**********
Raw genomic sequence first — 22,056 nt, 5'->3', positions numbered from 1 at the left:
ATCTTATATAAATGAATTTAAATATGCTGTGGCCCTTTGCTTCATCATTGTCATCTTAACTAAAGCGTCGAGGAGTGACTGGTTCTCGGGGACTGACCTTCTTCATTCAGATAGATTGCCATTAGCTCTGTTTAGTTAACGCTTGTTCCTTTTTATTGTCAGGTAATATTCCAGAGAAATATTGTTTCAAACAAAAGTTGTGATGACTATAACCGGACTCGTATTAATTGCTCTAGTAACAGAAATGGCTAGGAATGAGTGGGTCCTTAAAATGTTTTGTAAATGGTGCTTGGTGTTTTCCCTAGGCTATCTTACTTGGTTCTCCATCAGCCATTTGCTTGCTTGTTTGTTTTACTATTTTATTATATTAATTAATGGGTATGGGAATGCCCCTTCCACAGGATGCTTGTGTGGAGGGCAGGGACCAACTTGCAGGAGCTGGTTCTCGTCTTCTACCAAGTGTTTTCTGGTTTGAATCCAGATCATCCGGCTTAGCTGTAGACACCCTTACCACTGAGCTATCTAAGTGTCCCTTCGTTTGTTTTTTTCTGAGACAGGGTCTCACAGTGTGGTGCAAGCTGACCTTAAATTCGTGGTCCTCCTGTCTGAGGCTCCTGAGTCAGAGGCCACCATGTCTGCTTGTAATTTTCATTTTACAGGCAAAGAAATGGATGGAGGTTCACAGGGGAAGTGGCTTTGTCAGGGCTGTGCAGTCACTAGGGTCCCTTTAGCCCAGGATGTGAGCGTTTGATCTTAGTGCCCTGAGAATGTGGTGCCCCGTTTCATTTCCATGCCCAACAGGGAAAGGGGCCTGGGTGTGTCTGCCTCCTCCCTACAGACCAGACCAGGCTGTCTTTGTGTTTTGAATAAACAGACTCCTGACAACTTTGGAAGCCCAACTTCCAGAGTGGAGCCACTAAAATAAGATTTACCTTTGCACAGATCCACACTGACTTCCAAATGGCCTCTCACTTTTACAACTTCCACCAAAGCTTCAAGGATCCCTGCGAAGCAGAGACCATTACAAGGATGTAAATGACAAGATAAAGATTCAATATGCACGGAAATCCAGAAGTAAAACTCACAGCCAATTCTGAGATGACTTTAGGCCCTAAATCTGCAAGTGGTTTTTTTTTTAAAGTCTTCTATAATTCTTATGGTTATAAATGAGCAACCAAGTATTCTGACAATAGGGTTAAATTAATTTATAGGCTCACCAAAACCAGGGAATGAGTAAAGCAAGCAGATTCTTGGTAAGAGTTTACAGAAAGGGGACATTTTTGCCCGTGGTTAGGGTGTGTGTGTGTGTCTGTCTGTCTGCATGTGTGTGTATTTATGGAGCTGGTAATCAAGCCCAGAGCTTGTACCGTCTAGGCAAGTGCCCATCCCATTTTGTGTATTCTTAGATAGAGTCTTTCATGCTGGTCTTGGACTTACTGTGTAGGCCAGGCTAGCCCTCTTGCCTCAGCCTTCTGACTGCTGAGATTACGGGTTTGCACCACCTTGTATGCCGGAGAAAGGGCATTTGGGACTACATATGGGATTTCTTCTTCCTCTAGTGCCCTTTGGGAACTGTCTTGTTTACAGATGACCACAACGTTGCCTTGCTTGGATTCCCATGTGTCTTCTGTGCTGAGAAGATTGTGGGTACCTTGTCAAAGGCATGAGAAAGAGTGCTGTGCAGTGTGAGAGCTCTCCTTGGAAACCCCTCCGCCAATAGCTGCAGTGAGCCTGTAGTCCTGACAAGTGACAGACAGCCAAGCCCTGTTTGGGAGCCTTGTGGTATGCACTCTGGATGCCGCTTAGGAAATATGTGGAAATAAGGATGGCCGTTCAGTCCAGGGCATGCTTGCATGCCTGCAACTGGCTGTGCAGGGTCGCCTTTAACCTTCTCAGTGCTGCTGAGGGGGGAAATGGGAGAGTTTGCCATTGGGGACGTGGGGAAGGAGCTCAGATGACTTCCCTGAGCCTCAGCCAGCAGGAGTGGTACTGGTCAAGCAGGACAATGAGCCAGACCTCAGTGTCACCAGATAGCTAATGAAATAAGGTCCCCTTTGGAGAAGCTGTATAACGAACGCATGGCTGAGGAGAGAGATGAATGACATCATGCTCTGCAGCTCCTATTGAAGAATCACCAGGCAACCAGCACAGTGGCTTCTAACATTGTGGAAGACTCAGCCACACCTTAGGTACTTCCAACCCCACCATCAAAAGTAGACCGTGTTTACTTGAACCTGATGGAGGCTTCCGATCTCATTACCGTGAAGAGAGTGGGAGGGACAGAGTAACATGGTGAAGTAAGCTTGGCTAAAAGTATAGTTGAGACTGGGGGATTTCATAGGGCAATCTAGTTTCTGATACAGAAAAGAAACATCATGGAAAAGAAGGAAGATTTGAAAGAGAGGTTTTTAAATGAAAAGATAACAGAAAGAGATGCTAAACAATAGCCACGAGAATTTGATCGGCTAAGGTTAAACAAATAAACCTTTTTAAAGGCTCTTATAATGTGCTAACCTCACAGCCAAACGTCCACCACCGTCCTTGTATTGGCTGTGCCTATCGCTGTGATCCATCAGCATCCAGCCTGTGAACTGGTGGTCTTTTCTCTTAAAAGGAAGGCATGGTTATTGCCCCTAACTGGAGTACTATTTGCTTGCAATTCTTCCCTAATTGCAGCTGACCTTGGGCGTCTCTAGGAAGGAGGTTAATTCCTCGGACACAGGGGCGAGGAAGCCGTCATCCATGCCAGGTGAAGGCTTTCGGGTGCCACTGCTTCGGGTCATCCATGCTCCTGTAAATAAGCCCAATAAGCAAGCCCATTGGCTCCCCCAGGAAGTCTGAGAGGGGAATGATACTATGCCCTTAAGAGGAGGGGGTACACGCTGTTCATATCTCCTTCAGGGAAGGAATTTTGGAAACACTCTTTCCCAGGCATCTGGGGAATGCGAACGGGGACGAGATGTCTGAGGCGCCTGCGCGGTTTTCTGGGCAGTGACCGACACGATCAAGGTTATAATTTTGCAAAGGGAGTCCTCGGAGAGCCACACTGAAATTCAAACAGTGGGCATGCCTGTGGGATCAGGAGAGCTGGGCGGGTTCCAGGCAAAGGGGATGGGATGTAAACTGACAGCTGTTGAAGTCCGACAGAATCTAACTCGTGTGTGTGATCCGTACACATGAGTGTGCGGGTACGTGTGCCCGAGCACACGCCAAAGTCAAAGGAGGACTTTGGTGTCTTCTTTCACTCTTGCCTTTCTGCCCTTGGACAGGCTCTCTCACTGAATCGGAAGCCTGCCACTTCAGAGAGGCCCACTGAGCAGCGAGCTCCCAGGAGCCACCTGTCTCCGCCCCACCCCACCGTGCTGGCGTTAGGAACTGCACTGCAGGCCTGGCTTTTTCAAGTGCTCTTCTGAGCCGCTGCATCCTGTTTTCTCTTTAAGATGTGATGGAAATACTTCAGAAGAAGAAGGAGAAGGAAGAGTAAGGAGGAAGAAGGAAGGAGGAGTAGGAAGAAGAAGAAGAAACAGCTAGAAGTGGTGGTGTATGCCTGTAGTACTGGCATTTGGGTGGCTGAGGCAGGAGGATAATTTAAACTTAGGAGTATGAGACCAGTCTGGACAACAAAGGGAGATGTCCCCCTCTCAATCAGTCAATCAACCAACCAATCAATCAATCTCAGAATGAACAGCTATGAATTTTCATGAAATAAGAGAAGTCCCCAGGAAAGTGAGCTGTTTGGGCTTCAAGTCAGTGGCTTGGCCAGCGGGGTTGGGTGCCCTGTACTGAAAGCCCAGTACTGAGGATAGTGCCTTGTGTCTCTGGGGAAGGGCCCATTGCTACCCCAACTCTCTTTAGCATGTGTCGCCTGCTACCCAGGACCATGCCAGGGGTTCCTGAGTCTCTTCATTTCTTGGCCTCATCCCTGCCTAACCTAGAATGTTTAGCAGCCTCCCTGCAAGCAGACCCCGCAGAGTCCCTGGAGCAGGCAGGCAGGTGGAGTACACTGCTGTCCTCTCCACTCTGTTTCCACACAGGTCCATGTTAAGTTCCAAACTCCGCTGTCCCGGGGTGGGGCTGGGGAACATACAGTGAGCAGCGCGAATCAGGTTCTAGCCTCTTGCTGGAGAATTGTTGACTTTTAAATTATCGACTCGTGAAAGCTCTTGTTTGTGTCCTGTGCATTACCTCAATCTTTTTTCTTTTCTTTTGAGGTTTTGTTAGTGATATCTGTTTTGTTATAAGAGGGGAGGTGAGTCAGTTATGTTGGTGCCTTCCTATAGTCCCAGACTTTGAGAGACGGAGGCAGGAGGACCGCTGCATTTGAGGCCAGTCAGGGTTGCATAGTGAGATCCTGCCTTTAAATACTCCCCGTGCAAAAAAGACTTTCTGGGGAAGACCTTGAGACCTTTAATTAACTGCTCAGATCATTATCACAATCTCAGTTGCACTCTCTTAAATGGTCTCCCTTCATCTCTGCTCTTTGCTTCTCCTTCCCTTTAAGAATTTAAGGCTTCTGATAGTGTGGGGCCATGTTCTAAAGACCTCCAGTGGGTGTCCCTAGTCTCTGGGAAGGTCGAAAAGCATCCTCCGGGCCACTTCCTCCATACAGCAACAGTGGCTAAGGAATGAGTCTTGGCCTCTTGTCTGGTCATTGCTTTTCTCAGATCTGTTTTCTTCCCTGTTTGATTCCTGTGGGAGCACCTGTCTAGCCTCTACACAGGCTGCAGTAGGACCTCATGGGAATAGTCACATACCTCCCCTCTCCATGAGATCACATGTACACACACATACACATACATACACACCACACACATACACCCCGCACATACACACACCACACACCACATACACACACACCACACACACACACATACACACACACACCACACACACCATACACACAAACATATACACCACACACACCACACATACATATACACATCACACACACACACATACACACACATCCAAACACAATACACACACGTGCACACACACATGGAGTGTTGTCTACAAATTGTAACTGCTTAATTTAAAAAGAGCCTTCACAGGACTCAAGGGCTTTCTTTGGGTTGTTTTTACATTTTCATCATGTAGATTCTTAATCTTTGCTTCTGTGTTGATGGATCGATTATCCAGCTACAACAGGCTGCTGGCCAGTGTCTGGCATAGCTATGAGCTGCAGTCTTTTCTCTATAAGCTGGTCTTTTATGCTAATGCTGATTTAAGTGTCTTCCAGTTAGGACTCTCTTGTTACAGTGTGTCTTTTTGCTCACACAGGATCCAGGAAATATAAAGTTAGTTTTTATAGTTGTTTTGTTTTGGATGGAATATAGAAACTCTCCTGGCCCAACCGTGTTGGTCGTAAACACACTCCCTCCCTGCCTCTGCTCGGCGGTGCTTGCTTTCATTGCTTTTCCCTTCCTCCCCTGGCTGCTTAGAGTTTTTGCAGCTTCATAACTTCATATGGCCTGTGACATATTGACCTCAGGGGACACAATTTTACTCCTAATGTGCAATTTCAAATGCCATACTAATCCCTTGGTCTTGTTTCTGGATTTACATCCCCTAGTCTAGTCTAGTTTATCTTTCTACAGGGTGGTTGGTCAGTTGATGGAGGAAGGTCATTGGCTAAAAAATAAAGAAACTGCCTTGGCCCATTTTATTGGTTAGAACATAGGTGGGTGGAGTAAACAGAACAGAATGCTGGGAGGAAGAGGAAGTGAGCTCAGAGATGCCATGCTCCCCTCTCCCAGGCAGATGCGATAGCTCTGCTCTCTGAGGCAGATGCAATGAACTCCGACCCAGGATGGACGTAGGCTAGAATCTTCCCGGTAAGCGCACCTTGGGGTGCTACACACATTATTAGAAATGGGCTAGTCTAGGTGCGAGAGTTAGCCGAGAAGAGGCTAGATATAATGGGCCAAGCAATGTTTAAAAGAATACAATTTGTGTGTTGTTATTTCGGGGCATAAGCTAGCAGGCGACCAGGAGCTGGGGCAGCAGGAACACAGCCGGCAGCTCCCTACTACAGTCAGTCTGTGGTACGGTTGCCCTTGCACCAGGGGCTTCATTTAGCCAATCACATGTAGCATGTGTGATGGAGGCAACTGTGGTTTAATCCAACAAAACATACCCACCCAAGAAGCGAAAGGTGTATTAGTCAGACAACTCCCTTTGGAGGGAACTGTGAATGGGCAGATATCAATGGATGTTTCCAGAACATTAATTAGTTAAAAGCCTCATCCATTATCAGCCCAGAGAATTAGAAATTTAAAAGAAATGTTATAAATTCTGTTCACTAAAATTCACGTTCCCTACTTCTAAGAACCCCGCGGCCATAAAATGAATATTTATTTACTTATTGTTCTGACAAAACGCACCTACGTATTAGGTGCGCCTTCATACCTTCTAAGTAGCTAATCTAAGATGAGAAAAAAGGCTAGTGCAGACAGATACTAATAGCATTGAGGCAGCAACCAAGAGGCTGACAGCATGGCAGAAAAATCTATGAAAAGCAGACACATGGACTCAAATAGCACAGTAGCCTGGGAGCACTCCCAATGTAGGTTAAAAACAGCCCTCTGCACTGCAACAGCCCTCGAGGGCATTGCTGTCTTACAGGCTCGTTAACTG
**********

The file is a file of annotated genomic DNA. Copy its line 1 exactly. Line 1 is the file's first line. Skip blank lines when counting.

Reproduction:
Raw genomic sequence first — 22,056 nt, 5'->3', positions numbered from 1 at the left: